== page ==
Where is the white gloss that doesn't yellow?

  • Thread starter attractivebrunette
  • Start date
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I hadn't even noticed that this was an old thread...

Hey ho...

I suddenly got an email notification this morning relating to this thread,strange as I wasnt logged-in & I have'nt been for months... :confused:
I can't explain how adding blue seems to stop yellowing I just know it worked for me. I'm in the process of mixing paint to redecorate my house and I'm trying to work out what the maximum blue I can add without it becoming noticeable. I have just tried adding 1ml of blue to 2.5l of white and tried painting two pieces of wood. The original brilliant white looks yellow in comparison whilst the blue white has undetectable blue. Even before any aging or yellowing the blue white looks better. A thought on the reason.... white is the only paint that yellows... others fade but don't yellow as such. Pastel blue doesn't yellow. In fact pastel blue aging is barely discernible. I wonder then if the blue in the white blue mix retaining it's colour through aging doesn't allow the yellowing white to be seen. I'm just guessing really but frankly I'm not that interested in knowing the reason. I'm only interested in what works.
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This thread is getting even more confusing given that hwdcourts earlier post was deleted by moderator 11.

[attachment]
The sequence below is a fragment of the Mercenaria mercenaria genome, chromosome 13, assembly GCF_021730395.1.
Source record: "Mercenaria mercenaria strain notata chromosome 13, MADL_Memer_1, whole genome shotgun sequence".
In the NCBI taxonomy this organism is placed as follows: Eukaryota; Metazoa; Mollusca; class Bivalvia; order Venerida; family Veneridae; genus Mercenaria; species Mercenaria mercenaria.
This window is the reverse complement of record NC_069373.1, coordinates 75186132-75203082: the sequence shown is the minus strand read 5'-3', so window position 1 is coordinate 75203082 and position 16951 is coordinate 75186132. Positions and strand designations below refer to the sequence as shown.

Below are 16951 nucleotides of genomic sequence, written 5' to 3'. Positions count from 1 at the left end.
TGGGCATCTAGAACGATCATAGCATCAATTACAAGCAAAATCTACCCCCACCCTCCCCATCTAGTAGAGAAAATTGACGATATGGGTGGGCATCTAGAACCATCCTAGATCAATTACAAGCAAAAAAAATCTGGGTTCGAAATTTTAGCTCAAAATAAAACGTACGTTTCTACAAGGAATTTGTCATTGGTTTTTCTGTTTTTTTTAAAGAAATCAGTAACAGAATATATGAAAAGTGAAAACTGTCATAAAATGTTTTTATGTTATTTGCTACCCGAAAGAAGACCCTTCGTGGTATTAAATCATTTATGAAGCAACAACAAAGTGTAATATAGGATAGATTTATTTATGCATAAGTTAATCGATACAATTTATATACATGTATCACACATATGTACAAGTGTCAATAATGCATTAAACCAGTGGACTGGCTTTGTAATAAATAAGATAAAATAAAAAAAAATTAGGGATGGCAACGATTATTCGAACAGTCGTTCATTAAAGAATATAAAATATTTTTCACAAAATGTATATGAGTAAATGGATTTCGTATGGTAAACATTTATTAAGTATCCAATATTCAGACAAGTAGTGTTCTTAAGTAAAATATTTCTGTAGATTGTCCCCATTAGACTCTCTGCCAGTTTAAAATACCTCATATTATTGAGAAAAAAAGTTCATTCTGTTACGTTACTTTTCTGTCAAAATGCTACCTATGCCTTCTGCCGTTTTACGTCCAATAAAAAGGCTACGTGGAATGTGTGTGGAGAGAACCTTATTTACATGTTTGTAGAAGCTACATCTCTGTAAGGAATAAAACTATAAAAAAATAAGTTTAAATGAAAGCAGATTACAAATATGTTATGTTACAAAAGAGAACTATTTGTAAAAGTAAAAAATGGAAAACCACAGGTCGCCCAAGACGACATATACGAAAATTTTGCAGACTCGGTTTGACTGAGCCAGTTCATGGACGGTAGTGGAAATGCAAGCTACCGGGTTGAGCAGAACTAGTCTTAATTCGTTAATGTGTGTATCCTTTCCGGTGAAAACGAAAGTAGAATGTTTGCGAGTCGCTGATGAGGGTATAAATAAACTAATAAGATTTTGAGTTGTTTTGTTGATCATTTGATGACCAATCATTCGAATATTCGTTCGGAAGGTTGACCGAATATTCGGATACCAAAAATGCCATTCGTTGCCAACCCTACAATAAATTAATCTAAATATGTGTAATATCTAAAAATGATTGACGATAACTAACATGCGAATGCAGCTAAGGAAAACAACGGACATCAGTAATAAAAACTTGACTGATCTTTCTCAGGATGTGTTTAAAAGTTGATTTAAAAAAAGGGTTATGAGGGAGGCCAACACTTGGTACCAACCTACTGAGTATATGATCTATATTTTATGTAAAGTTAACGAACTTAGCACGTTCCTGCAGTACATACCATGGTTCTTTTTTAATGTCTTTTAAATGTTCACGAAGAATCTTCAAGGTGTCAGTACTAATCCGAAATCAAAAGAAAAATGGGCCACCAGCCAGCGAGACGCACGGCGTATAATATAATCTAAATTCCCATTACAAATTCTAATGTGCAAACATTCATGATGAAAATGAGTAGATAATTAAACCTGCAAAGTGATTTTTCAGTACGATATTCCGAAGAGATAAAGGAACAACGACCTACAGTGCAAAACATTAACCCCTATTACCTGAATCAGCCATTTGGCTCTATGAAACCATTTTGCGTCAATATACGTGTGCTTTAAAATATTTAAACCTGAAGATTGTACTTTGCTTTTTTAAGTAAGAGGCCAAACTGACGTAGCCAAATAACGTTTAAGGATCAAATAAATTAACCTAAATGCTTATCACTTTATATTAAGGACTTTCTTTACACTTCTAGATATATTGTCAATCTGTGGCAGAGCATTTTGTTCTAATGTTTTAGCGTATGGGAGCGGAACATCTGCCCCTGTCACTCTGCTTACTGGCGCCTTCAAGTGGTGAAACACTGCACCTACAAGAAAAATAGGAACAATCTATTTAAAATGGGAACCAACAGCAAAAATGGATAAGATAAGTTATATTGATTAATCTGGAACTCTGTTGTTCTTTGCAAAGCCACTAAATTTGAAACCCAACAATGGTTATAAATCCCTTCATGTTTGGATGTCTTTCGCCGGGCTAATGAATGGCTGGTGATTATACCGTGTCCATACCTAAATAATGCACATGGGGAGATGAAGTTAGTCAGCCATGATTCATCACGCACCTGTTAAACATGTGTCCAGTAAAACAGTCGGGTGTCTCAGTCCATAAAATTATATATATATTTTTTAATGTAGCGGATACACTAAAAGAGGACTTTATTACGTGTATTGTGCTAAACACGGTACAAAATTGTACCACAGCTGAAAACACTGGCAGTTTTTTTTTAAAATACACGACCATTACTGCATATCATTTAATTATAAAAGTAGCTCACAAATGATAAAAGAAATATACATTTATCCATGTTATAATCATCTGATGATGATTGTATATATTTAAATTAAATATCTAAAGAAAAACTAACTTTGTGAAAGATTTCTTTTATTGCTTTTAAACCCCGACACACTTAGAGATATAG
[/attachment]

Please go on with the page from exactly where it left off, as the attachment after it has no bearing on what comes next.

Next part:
Come on moderator why did you delete my post about adding blue to white gloss?

Although I pooh-poohed it I saw nothing wrong with the content.

Maybe your very first post elsewhere on this forum looked like spam
What if Dulux supplied the paint or at least the trade branded paints in 'kit' form? So that the operative 'added' the thinner and/or the high VOC medium themselves and effectively puts the components together themselves, therefore relieving Dulux of their lawful obligation to produce this god awful low voc paint.

Dulux trade paints are very good, i think Dulux is very good but 2010 recipe aint good, its not just the yellowing, they take longer to dry and ball up if you try to rub the paint down early. I also think Dulux's reputation has been damaged through inadequate testing of the new product. I'm also getting a bit tired of hearing this natural light excuse, its always been the case that oil based paints will yellow over time and faster without good natural light, but this new stuff goes yellow way to quickly, Dulux are not producing a product that can be relied on. I also hate the shine of the undercoat makes it much easier to get misses in the top coat.
Lastly as far as i'm concerned the water based top coat gloss is not good enough to produce a flawless finish.

Moan over, happy thursday everybody!
I too find white gloss paints yellows far too quickly now. I have just had an extension added to my home and i am not going to paint the new woodwork (going to stain it) because white just doesnt stay white anymore. Cant see the point in painting it white only for it to turns a horrible yellow colour after a few months!!!!
If I can resurrect this one, please. I too have noticed this effect that when I use white gloss (particularly the liquid gloss) in a room that receives no natural light, it yellows within a few months. I have read this is due to lack of UV which stops it curing, so the pigments and the oil base gradually separate. It also explains why it continued to make the familiar smell, for months rather than days.

Quite annoying as it took me hours to sand and gloss the panel door so neatly!

Anyway for such rooms with no possible natural light, I was wondering if anyone has attempted glossing it and then putting a UV lamp in there overnight?
Try Dulux trade oil based satinwood (not as shiny)
Or add a little bit of black to the white gloss

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